Setting the Record Straight

I want to provide some clarification about my recent healthcare related posts. I worry that in my attempt to tell the stories with a bit of humor, I may have been overly broad with the tar, as it were. In addition, I didn’t consider the folks that hadn’t read the earlier stories, (here and here if you’re interested) as I wrapped-up on Saturday.

First off, I am feeling fine. My hearing has improved, my head wound is healing nicely and my doctor refilled my prescription for the only NSAID I can use, Voltaren cream.

As before, I had to explain how I’m allergic to some NSAIDs but not this one, and this time I had to argue to get the real stuff, not a generic. When you have allergies, you want to stick with what works. So, just like the previous time, I had to pay for this out-of-pocket. And, just like the previous time, I didn’t care.

More importantly, I want to make sure people understand that my recent posts weren’t meant to be a sweeping condemnation of healthcare in general. The healthcare providers I have encountered during the past few months have been wonderful. This includes, but is not limited to:

The woman at my doctor’s office who refused to send me to Cranston, RI for an MRI and alerted me to that fact that my insurance company might consider the radiology clinic five miles from my house to be out-of-network. If you’re not familiar with US healthcare, out-of-state is apparently OK. Out-of-network costs more and does not apply to the “high deductible” portion of your insurance plan.

The Ear Nose and Throat (ENT) doctor, who diagnosed my sudden hearing loss and set me on the road to recovering my hearing.

The audiologist, who conducted the hearing tests without making me feel stupid.

The people at the radiology center who almost had me laughing too hard to get a clear MRI.

My wife, who schlepped me from appointment to appointment, advocated for me when necessary, asked all the right questions, wrote down the answers and tip-toed through the bloody mess in our bathroom to take charge of the situation after I fell and cut my head. Don’t ask her how she did that…it remains a mystery.

The policeman, who arrived while my wife was still on the phone with the emergency dispatcher and offered to assist in any way possible.

The paramedics, who arrived in the ambulance a few minutes later and quickly, comfortably and safely delivered me to the hospital.

Our daughter, who joined us at the hospital and safely delivered us home three hours later.

The Emergency Room staff, who made me comfortable from the moment I arrived (except for those shots to numb my head) until the moment I left.

These people have chosen a life of service (my wife might not have known that, but in sickness and in health, and all that), and they are remarkable human beings.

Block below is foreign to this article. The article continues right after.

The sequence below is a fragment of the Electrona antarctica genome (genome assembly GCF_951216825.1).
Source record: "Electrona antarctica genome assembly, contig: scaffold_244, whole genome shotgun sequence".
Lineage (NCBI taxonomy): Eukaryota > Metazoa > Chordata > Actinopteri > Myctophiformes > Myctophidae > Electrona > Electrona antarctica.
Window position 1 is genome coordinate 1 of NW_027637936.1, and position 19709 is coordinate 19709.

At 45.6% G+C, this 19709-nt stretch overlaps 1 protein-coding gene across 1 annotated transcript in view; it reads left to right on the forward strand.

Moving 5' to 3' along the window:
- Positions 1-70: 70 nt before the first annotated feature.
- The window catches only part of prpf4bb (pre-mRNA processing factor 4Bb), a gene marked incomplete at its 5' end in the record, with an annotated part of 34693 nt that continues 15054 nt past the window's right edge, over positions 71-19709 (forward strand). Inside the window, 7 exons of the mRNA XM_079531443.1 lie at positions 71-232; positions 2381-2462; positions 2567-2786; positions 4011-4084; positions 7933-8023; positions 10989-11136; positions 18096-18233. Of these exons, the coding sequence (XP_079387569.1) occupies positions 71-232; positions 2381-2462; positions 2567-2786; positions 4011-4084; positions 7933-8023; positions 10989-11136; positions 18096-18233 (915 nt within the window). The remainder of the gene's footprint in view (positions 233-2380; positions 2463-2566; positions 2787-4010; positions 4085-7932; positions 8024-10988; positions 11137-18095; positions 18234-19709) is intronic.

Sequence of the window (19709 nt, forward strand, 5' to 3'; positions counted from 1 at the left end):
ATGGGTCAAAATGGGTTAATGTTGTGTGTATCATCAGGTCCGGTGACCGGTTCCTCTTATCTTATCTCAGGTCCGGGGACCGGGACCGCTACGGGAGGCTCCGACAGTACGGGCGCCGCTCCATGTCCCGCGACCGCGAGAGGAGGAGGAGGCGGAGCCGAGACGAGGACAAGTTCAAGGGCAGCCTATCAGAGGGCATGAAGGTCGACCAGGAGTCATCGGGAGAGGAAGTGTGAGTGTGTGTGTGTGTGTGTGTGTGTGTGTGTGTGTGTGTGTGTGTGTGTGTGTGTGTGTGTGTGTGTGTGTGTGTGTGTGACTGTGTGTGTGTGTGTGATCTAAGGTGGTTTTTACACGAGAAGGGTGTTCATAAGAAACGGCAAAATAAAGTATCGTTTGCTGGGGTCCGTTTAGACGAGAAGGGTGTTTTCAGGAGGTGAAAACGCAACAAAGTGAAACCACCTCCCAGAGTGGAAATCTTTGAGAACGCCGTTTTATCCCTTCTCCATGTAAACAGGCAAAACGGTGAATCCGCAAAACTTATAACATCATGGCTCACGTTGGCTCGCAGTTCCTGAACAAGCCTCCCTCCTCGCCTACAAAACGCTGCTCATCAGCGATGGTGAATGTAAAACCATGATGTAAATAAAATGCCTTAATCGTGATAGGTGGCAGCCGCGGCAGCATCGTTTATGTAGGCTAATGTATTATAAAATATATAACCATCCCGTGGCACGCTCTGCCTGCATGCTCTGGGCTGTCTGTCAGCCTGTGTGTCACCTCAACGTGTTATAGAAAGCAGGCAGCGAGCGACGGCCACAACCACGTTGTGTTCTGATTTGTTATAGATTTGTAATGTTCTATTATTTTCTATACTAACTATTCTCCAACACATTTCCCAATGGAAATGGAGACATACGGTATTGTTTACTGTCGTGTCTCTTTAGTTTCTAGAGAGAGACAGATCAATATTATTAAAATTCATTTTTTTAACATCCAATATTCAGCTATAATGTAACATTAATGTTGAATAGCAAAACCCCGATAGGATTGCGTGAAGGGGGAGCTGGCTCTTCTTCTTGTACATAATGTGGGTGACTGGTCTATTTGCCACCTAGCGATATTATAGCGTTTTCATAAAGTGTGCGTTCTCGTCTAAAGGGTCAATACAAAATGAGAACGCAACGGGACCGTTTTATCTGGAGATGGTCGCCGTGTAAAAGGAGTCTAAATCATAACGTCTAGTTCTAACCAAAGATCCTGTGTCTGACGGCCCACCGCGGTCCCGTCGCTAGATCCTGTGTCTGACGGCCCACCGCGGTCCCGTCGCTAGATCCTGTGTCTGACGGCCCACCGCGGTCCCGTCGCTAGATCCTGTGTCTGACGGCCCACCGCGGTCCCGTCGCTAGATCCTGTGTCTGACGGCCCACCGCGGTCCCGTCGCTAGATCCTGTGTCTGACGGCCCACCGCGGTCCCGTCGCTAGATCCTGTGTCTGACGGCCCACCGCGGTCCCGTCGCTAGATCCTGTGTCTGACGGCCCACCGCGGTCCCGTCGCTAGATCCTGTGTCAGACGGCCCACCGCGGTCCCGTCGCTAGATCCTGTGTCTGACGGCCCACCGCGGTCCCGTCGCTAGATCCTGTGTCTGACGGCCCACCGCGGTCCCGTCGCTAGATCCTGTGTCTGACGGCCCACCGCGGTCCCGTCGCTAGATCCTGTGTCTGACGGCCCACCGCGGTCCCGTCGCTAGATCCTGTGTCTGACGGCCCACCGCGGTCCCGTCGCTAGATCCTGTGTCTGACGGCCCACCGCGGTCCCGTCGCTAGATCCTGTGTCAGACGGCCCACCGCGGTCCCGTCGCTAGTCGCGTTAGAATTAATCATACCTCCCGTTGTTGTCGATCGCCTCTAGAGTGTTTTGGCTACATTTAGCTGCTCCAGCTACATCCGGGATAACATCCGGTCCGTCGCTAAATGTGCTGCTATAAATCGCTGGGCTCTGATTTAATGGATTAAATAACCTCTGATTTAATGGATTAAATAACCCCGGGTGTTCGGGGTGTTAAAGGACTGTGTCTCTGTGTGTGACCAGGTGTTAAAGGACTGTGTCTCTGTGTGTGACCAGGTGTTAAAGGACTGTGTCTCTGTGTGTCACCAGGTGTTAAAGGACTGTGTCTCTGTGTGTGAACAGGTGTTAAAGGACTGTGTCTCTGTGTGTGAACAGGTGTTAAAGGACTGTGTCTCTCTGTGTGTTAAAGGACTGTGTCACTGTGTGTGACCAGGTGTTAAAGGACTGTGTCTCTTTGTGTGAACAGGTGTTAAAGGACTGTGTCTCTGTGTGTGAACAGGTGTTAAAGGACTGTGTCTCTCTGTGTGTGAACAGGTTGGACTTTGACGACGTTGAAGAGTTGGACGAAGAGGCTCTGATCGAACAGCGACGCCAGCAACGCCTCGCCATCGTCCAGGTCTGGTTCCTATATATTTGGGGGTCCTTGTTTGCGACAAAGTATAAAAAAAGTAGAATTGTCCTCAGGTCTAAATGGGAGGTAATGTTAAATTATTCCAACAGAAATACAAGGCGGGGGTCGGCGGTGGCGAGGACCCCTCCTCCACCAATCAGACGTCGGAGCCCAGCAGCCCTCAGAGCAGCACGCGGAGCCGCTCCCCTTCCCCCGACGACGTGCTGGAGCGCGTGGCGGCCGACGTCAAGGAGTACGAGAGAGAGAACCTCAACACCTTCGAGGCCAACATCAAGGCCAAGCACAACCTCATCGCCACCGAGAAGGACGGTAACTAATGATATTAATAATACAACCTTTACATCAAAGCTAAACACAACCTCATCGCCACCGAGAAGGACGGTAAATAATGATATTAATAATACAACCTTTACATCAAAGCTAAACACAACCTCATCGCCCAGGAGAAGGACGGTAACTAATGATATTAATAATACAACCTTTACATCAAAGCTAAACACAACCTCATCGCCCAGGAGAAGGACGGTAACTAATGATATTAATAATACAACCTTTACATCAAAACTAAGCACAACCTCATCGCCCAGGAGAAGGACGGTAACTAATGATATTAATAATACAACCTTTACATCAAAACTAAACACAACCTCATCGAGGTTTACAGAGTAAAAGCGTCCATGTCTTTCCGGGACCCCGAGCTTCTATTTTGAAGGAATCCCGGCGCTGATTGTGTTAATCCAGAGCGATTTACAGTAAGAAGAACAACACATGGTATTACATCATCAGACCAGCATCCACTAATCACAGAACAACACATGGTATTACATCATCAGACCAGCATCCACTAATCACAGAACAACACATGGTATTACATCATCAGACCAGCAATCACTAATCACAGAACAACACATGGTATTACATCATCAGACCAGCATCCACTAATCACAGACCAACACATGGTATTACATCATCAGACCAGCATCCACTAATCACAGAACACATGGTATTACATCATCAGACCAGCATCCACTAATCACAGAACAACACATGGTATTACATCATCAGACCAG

The for-profit medical insurance industry, and the less-than-remarkable people that stand between the people who need care and the people who are willing and able to provide that care, is the problem with healthcare in the US.

The larger, looming problem with US healthcare is the clown car in Washington containing about 550 people (whose healthcare is gold-plated and guaranteed for life), who will decide the future of healthcare for 330 million slobs like me.


Maddie took it upon herself to make sure I got back on my feet and got some exercise, even though the Mrs. drew the line at operating power tools and making sawdust until there were only the normal number of openings in my head. I did manage to collect some fun photos, and almost a nice reflection. Click on any one to start a show and see the captions.

Posted in Current Events, Customer Service, Opinion | Tagged , , , , | 70 Comments

We’re Talkin’ Healthcare at the Bar

For the love of beer

The perfect place and beverage to share some casual conversation.

If we were having a beer, you’d be interested in my health, but you might have ulterior motives.

“You feeling better?”

“Yes, I’ve been cleared for takeoff by the medical establishment.”

“Good, then you’re buying.”

“Is that all you cared about?”

“I was so startled by those stitches last week that I offered to buy without realizing that I had bought the time before that.”

“Hey guys. Dan, you’re looking much better without the stitches.”

“Thanks Cheryl, I feel better too.”

“So good, in fact, that he has offered to pick up the tab today.”

“OK, then I imagine he still wants a Yuengling, but you might want to step it up a notch.”

“You read my mind, Cheryl. I’ll have a splash of Woodford Reserve.”

“Ouch, it didn’t take long for you to even the score.”

“As Scrooge said: ‘A great many back-payments are included in it,’ so I might have another later.”

“Coming right up boys.”

“You do know that, when Scrooge said that, he was talking about payments he should have made…right?”

“Yes, but I wasn’t going to wait for you to say it. Dickens wouldn’t mind a little Improvisation.”

“Dickens was a writer, not a jazz musician.”

“He was a social commentator, too. He would appreciate any attempt to put out a message about economic injustice.”

“I don’t think he’d approve of a wealthy man using his words to coerce a free drink from a friend.”

“Who says I’m wealthy.”

“Everybody knows your wealthy. Remember the whole ‘wealthy people tip less’ discussion? Anyway, here are your drinks. You boys want any food?”

“None right now, Cheryl. And, I’m not wealthy.”

“Well, as they say, as long as you have your health.”

“Speaking of health, have you managed to pierce the bubble of that high-deductible insurance plan yet?”

“Yeah, I think the ambulance ride put me over the top. If not, I’m sure the ER visit did.”

“I still say, for what you were paying, they should have had the sirens on.”

“Let’s just hope it’s considered a valid use of an ambulance and a valid visit to the ER. Otherwise I’ll be fighting with those bozos again.”

“Again? I wasn’t aware you had to fight them.”

“For the MRI.”

“They didn’t want you to have one?”

“Oh, I could have one, but they wanted me to have it somewhere else.”

“Joe’s Discount MRI and lube?”

“Pretty much.”

“Don’t they have a list of approved providers?”

“Yeah, they suggested an radiology center in Cranston, Rhode Island.”

“Cranston, Rhode Island? Yikes. Do they know you live in Connecticut?”

“I reminded them. They also had centers in Norwalk and Danbury.”

“There you go. The next time you go to Pittsburgh, you can stop in Danbury and have an MRI. Nothing in, say Enfield?”

“The place my doctor sent me is in Enfield. It’s run by St. Francis Hospital. St. Francis is in-network and the radiologist is in-network, but the facility isn’t.”